Authors: Michelle Madow
Walking inside, I was painfully aware of the vial of potion in my bag and what I had to do with it in the next few minutes. At least Alistair had promised the solution was tasteless, so my mom wouldn’t know I’d added it to her drink.
“Did you have fun at the mall?” my mom asked from her study.
“It was fun,” I said. “Crowded, though. I’m exhausted. I’m going to make some tea—do you want some?”
“Sure,” she replied. “I just have to finish something up, and then I’ll be right over.”
I figured that’s what would happen. My mom thought Black Friday was a pseudo-holiday—a reason to get Americans shopping—so she didn’t consider it an appropriate reason to take off work. I figured she was in her office dealing with paperwork, or whatever she did when I was at school.
I went into the kitchen and took out my favorite mug with the word “cocoa” written all over it in different colors, along with a plain, white mug for my mom. That way I wouldn’t mix up who had which mug. I filled them up with water from the instant hot, and dropped in the teabags.
Now for the hard part.
I took out the vial and stared at the clear liquid. Drugging my mom felt so wrong. Could I go through with this? Just thinking about it made me feel like a terrible person.
Then I reminded myself that as much as I hated it, using the potion was my best option. If my mom didn’t agree to the plan, then I either had to go to England behind her back, or be doomed to die by the next full moon.
The idea that I could die was frightening. Hadn’t I faced enough imminent death by keeping Jeremy from getting us in a deadly car accident last weekend? I never thought that at sixteen I would be worrying about dying. Yet here I was, knowing that because of one selfish act from someone who I once considered my best friend, I might not live to see my seventeenth birthday. The whole situation made me feel helpless and out of control.
I uncapped the vial, and dumped the potion into my mom’s drink.
As much as I told myself that I was doing what I had to, it didn’t make me feel any better.
“What did you get at the mall?” my mom asked as she entered the kitchen.
“I couldn’t find anything,” I said. “It was crowded, and the lines were so long for the dressing rooms and to purchase anything that I didn’t feel like waiting. I’m never going to the mall on Black Friday again.”
“I guess that’s a lesson you have to learn the hard way,” my mom said with a laugh. “It’s why I do my Black Friday shopping online.”
Apparently she was getting some shopping in while claiming to work.
“Yeah,” I agreed. I took a sip of my tea, and then handed my mom her mug.
“This is good,” she said. “What kind of tea did you use?”
“It’s just cinnamon,” I said, feeling guilty about the lie. I hoped the strong flavor of cinnamon would cover up any possible taste of the potion, despite the fact that it was supposed to be tasteless.
“I’m glad you and Chelsea are friends again,” my mom said, taking a seat at the table. “I had a feeling the two of you would work it out.”
I joined her at the table. She’d taken a few sips of tea, so the potion was in her system.
It was now or never.
“When the three of us were at the mall, Drew invited us to spend Christmas with him,” I said nervously. My mom’s mind was supposed to be “relaxing and opening to new possibilities,” but I dreaded she would immediately say no when I brought up the trip.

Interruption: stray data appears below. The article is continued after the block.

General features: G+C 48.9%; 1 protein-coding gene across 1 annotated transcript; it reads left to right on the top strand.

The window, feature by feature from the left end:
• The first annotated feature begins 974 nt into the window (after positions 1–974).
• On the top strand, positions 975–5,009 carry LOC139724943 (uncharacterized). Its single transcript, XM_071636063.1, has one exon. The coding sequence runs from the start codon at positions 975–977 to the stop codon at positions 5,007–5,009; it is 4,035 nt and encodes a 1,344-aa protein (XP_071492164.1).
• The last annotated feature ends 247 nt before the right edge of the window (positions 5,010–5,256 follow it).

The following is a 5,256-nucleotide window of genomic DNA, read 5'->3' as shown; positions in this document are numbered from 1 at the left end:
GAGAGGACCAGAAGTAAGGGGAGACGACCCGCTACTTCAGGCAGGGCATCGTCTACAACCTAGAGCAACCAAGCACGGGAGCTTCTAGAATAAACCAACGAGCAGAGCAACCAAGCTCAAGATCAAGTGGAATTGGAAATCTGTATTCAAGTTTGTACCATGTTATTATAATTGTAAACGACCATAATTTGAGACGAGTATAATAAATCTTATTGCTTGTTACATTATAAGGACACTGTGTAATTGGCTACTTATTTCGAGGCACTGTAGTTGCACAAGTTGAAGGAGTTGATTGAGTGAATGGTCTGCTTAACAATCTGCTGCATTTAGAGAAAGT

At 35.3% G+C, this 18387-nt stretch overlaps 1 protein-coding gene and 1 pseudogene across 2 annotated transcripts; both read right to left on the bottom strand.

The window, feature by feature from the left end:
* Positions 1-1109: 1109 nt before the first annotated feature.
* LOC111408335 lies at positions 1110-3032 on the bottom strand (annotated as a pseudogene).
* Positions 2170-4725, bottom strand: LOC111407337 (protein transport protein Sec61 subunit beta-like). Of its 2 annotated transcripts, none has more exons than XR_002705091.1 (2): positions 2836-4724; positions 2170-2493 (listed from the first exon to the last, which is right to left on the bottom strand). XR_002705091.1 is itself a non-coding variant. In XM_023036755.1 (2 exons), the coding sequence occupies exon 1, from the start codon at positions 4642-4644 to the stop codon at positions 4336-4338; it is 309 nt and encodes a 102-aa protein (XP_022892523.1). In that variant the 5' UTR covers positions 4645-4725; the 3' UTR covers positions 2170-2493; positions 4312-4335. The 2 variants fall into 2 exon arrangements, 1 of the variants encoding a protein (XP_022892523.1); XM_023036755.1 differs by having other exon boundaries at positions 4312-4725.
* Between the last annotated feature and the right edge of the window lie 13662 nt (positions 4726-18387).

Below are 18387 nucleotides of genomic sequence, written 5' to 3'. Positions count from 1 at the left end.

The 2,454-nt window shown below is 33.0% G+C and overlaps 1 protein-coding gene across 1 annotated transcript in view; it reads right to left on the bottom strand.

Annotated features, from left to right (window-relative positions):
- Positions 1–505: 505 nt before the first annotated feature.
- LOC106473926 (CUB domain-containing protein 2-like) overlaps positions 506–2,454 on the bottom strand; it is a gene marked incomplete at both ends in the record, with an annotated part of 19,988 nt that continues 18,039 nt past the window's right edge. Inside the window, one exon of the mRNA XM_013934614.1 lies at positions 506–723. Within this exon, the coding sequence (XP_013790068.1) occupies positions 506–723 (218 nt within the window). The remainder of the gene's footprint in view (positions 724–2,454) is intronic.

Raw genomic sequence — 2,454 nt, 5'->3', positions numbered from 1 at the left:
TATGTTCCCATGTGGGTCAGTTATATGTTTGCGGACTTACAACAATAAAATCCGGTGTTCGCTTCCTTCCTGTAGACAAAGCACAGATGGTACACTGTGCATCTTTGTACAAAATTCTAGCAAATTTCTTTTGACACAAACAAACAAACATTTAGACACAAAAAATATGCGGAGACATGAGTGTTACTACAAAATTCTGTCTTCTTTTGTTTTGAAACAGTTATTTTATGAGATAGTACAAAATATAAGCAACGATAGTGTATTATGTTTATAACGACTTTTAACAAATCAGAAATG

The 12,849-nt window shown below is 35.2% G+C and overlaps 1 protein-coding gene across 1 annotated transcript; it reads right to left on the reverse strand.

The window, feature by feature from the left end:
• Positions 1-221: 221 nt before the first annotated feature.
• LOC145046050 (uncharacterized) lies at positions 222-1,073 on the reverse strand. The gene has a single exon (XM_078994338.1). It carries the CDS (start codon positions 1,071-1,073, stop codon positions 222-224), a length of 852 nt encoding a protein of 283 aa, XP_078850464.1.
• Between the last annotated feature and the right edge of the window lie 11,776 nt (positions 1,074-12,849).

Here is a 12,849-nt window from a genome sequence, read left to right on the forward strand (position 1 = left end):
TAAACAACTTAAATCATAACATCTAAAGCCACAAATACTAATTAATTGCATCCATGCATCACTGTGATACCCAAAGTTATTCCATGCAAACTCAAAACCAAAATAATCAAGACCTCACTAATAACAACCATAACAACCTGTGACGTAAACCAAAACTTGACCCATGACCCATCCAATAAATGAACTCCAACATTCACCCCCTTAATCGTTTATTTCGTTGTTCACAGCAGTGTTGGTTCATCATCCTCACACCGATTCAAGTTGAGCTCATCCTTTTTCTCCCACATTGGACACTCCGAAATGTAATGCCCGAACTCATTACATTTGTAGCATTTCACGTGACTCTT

“Do you mean you, Drew, and Chelsea?” my mom asked suspiciously. I couldn’t blame her for thinking the offer was strange. It would make sense if he invited me, but she knew there was bad history between the three of us.
“It’s a family thing, so he invited our families as well. He figured it would be nice to invite Chelsea and her dad since the two of you are dating.”
“That was thoughtful of him,” my mom said. “Will it be at his house?”
“That’s the thing.” I dreaded the next words that were going to come out of my mouth. “They’re spending Christmas with his grandparents in England.”
My mom nearly choked on her tea. “So you’re saying he invited us to England?”
“Yes.” I tried to remain calm and not worry about her minor freak out. Maybe she needed time to let it soak in. “His grandparents’ house is large enough to host all of us, so we won’t have to stay in a hotel. All we would need are the plane flights.”
She took another sip of tea, and I could tell she was considering it. A spark of hope passed through my chest. She hadn’t said an immediate no, which was what I had feared.
Maybe she would actually go for this plan.
“I do have airline miles set aside that need to be used,” she said.
“So we can go?”
“I’ll check the flights, and if I’m able to use the miles to get free airfare, then we can go. I’ve always wanted to spend Christmas somewhere exotic. It might be a nice change.”
“Wow,” I said, surprised by how easy that was. Not like I should have been surprised—I gave her a big nudge with the potion. “Can you check the flights now?” I wanted to make sure she purchased them before the potion wore off.
“First, why don’t you ask Drew for his flight information so I can try booking the same one?” She didn’t even sound skeptical. If anything, she sounded excited. This was more than I had hoped for.
I took out my cell and texted him.
I’m sitting with my mom right now so I can’t call, but she seems on board with the plan! She wants to know your flight information so we can try to get on the same one.